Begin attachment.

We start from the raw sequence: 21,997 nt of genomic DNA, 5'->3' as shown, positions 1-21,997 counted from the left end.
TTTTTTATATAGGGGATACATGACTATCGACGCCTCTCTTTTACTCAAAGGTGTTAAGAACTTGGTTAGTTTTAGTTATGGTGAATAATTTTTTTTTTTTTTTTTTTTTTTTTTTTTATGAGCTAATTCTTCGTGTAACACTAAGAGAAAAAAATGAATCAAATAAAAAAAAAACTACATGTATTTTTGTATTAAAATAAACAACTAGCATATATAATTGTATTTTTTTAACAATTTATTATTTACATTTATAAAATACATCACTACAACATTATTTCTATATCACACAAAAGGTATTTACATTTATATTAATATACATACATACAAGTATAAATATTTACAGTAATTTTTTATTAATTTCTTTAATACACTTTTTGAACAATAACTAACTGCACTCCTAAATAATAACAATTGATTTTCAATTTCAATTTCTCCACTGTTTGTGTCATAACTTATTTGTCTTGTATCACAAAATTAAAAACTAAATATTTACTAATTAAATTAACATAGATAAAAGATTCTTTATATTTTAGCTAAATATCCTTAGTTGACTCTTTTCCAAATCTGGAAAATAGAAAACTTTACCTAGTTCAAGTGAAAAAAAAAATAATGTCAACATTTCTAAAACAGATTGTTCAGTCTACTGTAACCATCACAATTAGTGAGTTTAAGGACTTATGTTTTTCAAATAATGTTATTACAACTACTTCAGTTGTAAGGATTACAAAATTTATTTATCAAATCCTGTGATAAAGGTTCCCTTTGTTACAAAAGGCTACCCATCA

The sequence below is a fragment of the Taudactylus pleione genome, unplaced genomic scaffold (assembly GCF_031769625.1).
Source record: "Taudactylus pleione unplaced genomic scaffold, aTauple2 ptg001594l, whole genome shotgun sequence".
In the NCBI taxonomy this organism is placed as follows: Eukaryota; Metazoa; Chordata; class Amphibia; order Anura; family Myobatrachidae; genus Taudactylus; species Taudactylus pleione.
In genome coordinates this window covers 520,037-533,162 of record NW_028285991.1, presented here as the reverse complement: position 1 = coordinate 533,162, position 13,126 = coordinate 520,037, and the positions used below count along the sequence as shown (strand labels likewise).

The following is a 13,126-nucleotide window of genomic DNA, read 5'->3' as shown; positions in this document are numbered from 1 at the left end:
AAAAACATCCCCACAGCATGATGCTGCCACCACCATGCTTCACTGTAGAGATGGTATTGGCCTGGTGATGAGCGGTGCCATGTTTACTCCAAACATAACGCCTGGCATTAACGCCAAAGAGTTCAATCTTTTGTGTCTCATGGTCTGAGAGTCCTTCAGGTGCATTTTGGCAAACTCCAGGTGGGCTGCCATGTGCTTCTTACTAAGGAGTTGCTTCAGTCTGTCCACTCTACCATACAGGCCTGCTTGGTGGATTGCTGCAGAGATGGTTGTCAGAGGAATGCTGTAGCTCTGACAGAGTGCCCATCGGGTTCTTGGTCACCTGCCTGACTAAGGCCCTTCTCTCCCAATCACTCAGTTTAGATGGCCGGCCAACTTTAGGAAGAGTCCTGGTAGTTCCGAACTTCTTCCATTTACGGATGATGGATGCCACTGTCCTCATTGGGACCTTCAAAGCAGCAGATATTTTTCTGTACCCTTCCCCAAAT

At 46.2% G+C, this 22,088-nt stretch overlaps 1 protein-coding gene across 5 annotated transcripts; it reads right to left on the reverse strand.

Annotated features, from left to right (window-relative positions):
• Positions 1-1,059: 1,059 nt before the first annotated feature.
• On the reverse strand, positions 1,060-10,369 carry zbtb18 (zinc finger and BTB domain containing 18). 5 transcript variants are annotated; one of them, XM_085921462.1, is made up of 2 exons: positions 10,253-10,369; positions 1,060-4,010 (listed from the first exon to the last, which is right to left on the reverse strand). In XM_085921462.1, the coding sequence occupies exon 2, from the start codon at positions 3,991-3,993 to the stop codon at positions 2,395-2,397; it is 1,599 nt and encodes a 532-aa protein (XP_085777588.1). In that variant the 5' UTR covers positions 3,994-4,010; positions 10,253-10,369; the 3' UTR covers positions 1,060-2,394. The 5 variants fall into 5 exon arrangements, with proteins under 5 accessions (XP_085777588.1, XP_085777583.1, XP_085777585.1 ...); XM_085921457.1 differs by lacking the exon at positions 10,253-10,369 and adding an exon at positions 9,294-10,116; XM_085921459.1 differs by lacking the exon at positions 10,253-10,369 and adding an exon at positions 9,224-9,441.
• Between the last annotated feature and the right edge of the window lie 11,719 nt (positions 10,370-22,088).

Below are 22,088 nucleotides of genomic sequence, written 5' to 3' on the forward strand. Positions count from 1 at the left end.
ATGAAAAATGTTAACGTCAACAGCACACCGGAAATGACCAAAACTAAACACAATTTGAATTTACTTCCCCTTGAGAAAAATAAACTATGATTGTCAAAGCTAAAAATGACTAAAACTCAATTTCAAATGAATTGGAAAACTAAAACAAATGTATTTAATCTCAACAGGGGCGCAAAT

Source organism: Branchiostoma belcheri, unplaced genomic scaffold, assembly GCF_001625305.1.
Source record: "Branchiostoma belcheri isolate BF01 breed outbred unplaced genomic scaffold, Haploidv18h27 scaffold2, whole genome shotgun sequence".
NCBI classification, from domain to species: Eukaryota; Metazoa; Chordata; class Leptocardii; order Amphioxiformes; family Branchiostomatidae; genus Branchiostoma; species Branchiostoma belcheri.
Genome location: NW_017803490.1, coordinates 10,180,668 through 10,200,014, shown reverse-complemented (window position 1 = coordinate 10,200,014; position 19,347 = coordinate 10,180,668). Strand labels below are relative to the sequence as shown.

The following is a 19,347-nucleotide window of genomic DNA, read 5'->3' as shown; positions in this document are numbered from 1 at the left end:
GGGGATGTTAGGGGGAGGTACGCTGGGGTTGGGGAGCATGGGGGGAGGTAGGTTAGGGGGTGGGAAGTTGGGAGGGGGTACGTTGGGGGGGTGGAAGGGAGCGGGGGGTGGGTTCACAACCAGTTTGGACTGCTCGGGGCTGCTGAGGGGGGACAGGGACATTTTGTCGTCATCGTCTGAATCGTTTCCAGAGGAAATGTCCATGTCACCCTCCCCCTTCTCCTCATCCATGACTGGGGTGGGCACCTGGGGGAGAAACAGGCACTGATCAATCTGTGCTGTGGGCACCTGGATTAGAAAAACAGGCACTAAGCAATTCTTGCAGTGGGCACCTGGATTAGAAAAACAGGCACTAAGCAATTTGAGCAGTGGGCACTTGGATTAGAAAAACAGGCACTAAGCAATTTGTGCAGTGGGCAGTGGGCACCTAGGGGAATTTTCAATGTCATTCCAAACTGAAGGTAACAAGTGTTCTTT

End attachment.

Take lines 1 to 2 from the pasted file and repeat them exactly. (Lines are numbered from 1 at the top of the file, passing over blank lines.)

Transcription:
We start from the raw sequence: 21,997 nt of genomic DNA, 5'->3' as shown, positions 1-21,997 counted from the left end.
TTTTTTATATAGGGGATACATGACTATCGACGCCTCTCTTTTACTCAAAGGTGTTAAGAACTTGGTTAGTTTTAGTTATGGTGAATAATTTTTTTTTTTTTTTTTTTTTTTTTTTTTATGAGCTAATTCTTCGTGTAACACTAAGAGAAAAAAATGAATCAAATAAAAAAAAAACTACATGTATTTTTGTATTAAAATAAACAACTAGCATATATAATTGTATTTTTTTAACAATTTATTATTTACATTTATAAAATACATCACTACAACATTATTTCTATATCACACAAAAGGTATTTACATTTATATTAATATACATACATACAAGTATAAATATTTACAGTAATTTTTTATTAATTTCTTTAATACACTTTTTGAACAATAACTAACTGCACTCCTAAATAATAACAATTGATTTTCAATTTCAATTTCTCCACTGTTTGTGTCATAACTTATTTGTCTTGTATCACAAAATTAAAAACTAAATATTTACTAATTAAATTAACATAGATAAAAGATTCTTTATATTTTAGCTAAATATCCTTAGTTGACTCTTTTCCAAATCTGGAAAATAGAAAACTTTACCTAGTTCAAGTGAAAAAAAAAATAATGTCAACATTTCTAAAACAGATTGTTCAGTCTACTGTAACCATCACAATTAGTGAGTTTAAGGACTTATGTTTTTCAAATAATGTTATTACAACTACTTCAGTTGTAAGGATTACAAAATTTATTTATCAAATCCTGTGATAAAGGTTCCCTTTGTTACAAAAGGCTACCCATCA